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Honorine

By: Honoré de Balzac

Excerpt: If the French have as great an aversion for traveling as the English have a propensity for it, both English and French have perhaps sufficient reasons. Something better than England is everywhere to be found; whereas it is excessively difficult to find the charms of France outside France. Other countries can show admirable scenery, and they frequently offer greater comfort than that of France, which makes but slow progress in that particular. They sometimes display a bewildering magnificence, grandeur, and luxury; they lack neither grace nor noble manners; but the life of the brain, the talent for conversation, the ?Attic salt? so familiar at Paris, the prompt apprehension of what one is thinking, but does not say, the spirit of the unspoken, which is half the French language, is nowhere else to be met with. Hence a Frenchman, whose raillery, as it is, finds so little comprehension, would wither in a foreign land like an uprooted tree....

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Floor Games

By: H. G. Wells

Excerpt: The Toys to Have. The jolliest indoor games for boys and girls demand a floor, and the home that has no floor upon which games may be played falls so far short of happiness. It must be a floor covered with linoleum or cork carpet, so that toy soldiers and such-like will stand up upon it, and of a color and surface that will take and show chalk marks; the common green colored cork carpet without a pattern is the best of all. It must be no highway to other rooms, and well lit and airy. Occasionally, alas! it must be scrubbed--and then a truce to Floor Games....

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In the Days of the Comet

By: H. G. Wells

Excerpt: I saw a gray-haired man, a figure of hale age, sitting at a desk and writing: He seemed to be in a room in a tower, very high, so that through the tall window on his left one perceived only distances, a remote horizon of sea, a headland and that vague haze and glitter in the sunset that many miles away marks a city. All the appointments of this room were orderly and beautiful, and in some subtle quality, in this small difference and that, new to me and strange. They were in no fashion I could name, and the simple costume the man wore suggested neither period nor country. It might, I thought, be the Happy Future, or Utopia, or the Land of Simple Dreams; an errant mote of memory, Henry James?s phrase and story of ?The Great Good Place,? twinkled across my mind, and passed and left no light....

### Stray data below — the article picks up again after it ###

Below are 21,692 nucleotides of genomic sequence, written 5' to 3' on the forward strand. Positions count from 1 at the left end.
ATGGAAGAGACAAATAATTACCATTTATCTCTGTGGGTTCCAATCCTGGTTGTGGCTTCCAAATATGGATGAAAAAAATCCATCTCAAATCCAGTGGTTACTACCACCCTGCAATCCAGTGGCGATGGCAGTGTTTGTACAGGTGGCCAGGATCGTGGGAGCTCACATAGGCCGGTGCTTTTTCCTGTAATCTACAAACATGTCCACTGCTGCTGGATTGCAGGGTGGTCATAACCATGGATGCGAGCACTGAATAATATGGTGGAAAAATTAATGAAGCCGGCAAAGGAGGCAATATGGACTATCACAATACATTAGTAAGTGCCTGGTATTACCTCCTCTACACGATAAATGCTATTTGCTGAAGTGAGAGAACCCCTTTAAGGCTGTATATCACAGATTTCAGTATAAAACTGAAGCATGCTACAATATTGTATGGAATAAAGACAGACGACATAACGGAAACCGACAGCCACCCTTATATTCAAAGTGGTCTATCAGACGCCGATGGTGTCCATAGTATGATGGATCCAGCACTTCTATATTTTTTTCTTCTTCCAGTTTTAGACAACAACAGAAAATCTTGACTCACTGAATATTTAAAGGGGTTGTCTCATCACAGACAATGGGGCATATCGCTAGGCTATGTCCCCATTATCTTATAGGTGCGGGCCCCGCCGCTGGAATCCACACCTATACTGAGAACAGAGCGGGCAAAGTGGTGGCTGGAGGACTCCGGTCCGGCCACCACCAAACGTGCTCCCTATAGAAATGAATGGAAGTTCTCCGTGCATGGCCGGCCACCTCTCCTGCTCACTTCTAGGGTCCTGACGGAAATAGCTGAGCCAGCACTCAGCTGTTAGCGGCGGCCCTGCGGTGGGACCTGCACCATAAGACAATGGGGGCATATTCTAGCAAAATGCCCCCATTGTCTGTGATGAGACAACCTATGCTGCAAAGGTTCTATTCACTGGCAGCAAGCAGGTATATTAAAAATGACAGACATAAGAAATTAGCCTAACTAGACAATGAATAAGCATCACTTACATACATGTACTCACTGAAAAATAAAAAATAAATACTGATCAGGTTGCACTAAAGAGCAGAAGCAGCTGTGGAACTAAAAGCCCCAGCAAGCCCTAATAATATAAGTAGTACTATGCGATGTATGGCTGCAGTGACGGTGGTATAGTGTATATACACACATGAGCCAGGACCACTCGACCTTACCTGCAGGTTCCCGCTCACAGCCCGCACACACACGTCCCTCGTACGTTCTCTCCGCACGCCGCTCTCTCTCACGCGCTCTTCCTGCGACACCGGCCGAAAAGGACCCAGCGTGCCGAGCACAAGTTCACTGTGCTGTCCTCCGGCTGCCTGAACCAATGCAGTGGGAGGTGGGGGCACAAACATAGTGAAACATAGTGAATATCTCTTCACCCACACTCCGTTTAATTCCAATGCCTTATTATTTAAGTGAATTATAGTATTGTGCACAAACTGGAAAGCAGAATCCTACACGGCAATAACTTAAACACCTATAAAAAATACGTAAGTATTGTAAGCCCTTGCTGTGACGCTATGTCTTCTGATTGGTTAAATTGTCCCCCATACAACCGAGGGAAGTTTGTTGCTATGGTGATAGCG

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The Poems

By: George Meredith

Excerpt: The Poems of George Meredith by George Meredith.

Contents CHILLIANWALLAH..................................................................................................................... 14 THE DOE: A FRAGMENT........................................................................................................... 15 BEAUTY ROHTRAUT .................................................................................................................. 19 THE OLIVE BRANCH .................................................................................................................. 20 SONG .............................................................................................................................................. 23 THE WILD ROSE AND THE SNOWDROP ............................................................................. 24 THE DEATH OF WINTER .......................................................................................................... 25 SONG .............................................................................................................................................. 26 JOHN LACKLAND ....................................................